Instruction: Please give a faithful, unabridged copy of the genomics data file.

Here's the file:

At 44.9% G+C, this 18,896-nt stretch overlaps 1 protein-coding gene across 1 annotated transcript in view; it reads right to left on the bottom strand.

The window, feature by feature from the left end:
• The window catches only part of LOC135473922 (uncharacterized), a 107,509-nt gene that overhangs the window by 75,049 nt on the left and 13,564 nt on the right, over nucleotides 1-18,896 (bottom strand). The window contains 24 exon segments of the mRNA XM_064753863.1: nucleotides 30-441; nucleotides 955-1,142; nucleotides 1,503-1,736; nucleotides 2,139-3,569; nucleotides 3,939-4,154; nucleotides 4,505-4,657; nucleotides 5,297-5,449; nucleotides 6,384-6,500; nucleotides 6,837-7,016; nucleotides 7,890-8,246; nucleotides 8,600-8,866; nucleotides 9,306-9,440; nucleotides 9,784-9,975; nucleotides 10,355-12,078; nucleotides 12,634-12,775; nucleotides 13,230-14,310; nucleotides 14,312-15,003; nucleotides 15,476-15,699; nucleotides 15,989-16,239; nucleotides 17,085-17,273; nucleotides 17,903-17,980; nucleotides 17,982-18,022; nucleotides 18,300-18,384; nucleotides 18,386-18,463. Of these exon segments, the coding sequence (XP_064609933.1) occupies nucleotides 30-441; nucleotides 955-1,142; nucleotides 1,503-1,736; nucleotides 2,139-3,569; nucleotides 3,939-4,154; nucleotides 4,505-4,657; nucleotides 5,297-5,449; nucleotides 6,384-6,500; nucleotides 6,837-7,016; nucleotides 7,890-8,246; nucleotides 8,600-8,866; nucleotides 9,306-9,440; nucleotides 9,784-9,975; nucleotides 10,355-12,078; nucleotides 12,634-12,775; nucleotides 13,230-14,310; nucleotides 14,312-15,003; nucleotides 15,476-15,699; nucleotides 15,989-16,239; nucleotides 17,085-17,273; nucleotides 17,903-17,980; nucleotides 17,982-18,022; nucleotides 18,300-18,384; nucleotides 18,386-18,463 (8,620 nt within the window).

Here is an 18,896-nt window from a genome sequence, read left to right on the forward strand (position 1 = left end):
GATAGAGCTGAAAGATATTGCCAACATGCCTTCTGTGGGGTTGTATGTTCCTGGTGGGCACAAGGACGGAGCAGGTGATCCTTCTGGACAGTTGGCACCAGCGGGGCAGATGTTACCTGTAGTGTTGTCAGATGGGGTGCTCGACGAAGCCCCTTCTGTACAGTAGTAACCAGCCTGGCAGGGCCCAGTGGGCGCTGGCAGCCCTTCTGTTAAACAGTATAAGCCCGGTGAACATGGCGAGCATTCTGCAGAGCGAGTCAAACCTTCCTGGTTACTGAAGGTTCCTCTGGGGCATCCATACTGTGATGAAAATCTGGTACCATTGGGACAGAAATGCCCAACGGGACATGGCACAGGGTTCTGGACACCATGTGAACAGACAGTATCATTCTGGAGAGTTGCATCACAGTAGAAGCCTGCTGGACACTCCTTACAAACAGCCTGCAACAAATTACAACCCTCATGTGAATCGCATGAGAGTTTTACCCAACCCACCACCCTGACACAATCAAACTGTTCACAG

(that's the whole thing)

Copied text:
At 44.9% G+C, this 18,896-nt stretch overlaps 1 protein-coding gene across 1 annotated transcript in view; it reads right to left on the bottom strand.

The window, feature by feature from the left end:
• The window catches only part of LOC135473922 (uncharacterized), a 107,509-nt gene that overhangs the window by 75,049 nt on the left and 13,564 nt on the right, over nucleotides 1-18,896 (bottom strand). The window contains 24 exon segments of the mRNA XM_064753863.1: nucleotides 30-441; nucleotides 955-1,142; nucleotides 1,503-1,736; nucleotides 2,139-3,569; nucleotides 3,939-4,154; nucleotides 4,505-4,657; nucleotides 5,297-5,449; nucleotides 6,384-6,500; nucleotides 6,837-7,016; nucleotides 7,890-8,246; nucleotides 8,600-8,866; nucleotides 9,306-9,440; nucleotides 9,784-9,975; nucleotides 10,355-12,078; nucleotides 12,634-12,775; nucleotides 13,230-14,310; nucleotides 14,312-15,003; nucleotides 15,476-15,699; nucleotides 15,989-16,239; nucleotides 17,085-17,273; nucleotides 17,903-17,980; nucleotides 17,982-18,022; nucleotides 18,300-18,384; nucleotides 18,386-18,463. Of these exon segments, the coding sequence (XP_064609933.1) occupies nucleotides 30-441; nucleotides 955-1,142; nucleotides 1,503-1,736; nucleotides 2,139-3,569; nucleotides 3,939-4,154; nucleotides 4,505-4,657; nucleotides 5,297-5,449; nucleotides 6,384-6,500; nucleotides 6,837-7,016; nucleotides 7,890-8,246; nucleotides 8,600-8,866; nucleotides 9,306-9,440; nucleotides 9,784-9,975; nucleotides 10,355-12,078; nucleotides 12,634-12,775; nucleotides 13,230-14,310; nucleotides 14,312-15,003; nucleotides 15,476-15,699; nucleotides 15,989-16,239; nucleotides 17,085-17,273; nucleotides 17,903-17,980; nucleotides 17,982-18,022; nucleotides 18,300-18,384; nucleotides 18,386-18,463 (8,620 nt within the window).

Here is an 18,896-nt window from a genome sequence, read left to right on the forward strand (position 1 = left end):
GATAGAGCTGAAAGATATTGCCAACATGCCTTCTGTGGGGTTGTATGTTCCTGGTGGGCACAAGGACGGAGCAGGTGATCCTTCTGGACAGTTGGCACCAGCGGGGCAGATGTTACCTGTAGTGTTGTCAGATGGGGTGCTCGACGAAGCCCCTTCTGTACAGTAGTAACCAGCCTGGCAGGGCCCAGTGGGCGCTGGCAGCCCTTCTGTTAAACAGTATAAGCCCGGTGAACATGGCGAGCATTCTGCAGAGCGAGTCAAACCTTCCTGGTTACTGAAGGTTCCTCTGGGGCATCCATACTGTGATGAAAATCTGGTACCATTGGGACAGAAATGCCCAACGGGACATGGCACAGGGTTCTGGACACCATGTGAACAGACAGTATCATTCTGGAGAGTTGCATCACAGTAGAAGCCTGCTGGACACTCCTTACAAACAGCCTGCAACAAATTACAACCCTCATGTGAATCGCATGAGAGTTTTACCCAACCCACCACCCTGACACAATCAAACTGTTCACAG